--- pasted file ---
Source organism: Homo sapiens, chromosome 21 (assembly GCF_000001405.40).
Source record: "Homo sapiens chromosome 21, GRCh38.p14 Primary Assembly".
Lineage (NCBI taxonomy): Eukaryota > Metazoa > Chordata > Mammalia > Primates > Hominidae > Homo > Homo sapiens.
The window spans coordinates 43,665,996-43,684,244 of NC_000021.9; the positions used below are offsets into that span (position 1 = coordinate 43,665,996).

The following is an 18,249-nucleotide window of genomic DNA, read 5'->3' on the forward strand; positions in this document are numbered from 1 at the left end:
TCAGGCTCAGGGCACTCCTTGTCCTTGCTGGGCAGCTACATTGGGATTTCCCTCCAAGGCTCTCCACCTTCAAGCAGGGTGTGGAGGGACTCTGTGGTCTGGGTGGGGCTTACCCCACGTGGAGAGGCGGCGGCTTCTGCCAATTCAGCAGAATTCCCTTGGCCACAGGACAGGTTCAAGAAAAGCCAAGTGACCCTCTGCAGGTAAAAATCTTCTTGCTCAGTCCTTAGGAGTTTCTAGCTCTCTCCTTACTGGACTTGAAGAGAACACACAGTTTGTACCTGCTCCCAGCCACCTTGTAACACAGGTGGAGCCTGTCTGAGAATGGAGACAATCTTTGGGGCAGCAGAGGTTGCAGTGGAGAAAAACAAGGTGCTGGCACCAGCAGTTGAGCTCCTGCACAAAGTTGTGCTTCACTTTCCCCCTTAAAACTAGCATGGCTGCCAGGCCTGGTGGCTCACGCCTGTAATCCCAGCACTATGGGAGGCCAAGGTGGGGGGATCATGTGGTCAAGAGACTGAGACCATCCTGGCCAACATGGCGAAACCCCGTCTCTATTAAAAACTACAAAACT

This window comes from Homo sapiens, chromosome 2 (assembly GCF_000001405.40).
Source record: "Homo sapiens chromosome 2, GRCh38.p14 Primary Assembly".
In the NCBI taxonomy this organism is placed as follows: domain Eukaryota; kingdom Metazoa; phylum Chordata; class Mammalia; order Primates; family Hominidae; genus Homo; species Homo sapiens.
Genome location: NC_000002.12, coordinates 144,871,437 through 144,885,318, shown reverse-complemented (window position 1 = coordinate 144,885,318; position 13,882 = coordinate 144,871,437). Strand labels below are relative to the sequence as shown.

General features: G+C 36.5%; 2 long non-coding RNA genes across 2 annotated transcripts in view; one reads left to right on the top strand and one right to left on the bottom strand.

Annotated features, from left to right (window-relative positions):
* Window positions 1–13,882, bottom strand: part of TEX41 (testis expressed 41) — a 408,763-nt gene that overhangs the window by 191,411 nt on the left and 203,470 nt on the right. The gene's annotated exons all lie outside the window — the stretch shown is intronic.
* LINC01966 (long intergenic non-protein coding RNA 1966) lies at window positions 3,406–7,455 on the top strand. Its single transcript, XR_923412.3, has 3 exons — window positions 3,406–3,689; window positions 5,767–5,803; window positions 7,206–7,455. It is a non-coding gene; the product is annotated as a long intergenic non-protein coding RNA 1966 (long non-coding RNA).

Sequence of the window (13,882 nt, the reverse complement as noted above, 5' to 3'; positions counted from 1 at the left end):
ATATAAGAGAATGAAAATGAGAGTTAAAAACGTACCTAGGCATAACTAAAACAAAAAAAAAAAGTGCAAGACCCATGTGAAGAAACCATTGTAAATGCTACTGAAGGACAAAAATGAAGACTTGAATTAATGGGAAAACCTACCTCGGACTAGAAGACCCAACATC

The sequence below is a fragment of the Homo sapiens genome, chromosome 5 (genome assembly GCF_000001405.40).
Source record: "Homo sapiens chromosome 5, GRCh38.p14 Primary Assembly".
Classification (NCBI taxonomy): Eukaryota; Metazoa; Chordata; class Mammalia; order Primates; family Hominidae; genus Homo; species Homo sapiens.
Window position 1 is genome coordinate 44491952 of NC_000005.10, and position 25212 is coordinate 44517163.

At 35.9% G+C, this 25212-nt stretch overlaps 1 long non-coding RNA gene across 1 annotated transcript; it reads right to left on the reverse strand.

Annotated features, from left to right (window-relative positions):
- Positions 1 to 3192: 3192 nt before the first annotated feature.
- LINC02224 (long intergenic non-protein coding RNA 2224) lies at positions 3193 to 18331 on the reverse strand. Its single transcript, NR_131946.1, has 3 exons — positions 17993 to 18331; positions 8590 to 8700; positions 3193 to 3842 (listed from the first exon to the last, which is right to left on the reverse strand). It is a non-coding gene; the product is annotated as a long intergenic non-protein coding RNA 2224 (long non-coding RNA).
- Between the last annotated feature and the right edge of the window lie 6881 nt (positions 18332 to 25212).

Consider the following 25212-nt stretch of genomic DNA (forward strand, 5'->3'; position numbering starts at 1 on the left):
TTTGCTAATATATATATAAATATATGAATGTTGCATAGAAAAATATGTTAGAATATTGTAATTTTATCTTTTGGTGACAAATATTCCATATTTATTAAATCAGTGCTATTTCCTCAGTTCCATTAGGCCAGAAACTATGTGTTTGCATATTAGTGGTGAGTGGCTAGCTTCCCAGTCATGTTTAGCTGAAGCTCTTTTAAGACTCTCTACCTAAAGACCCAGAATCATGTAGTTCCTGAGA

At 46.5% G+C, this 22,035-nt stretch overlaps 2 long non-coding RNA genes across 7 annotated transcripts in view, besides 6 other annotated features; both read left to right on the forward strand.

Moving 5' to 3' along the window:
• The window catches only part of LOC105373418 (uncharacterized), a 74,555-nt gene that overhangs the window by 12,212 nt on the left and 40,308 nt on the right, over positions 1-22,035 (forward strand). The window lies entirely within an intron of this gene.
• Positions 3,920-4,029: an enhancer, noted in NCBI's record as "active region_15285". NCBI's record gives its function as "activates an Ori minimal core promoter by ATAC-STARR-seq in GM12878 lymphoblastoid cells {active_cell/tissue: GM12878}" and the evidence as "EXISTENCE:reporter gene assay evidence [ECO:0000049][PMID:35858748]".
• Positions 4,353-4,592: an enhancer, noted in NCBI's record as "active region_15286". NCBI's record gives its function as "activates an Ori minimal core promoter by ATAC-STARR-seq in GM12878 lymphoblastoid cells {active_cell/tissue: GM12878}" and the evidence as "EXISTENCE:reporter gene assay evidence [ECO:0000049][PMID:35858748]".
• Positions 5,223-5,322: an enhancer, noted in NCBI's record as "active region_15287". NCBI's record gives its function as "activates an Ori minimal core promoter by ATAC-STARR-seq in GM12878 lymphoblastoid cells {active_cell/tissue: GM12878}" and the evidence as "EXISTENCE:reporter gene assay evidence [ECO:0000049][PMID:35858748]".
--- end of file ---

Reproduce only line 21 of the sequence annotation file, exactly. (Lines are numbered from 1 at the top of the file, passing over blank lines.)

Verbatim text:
At 35.9% G+C, this 25212-nt stretch overlaps 1 long non-coding RNA gene across 1 annotated transcript; it reads right to left on the reverse strand.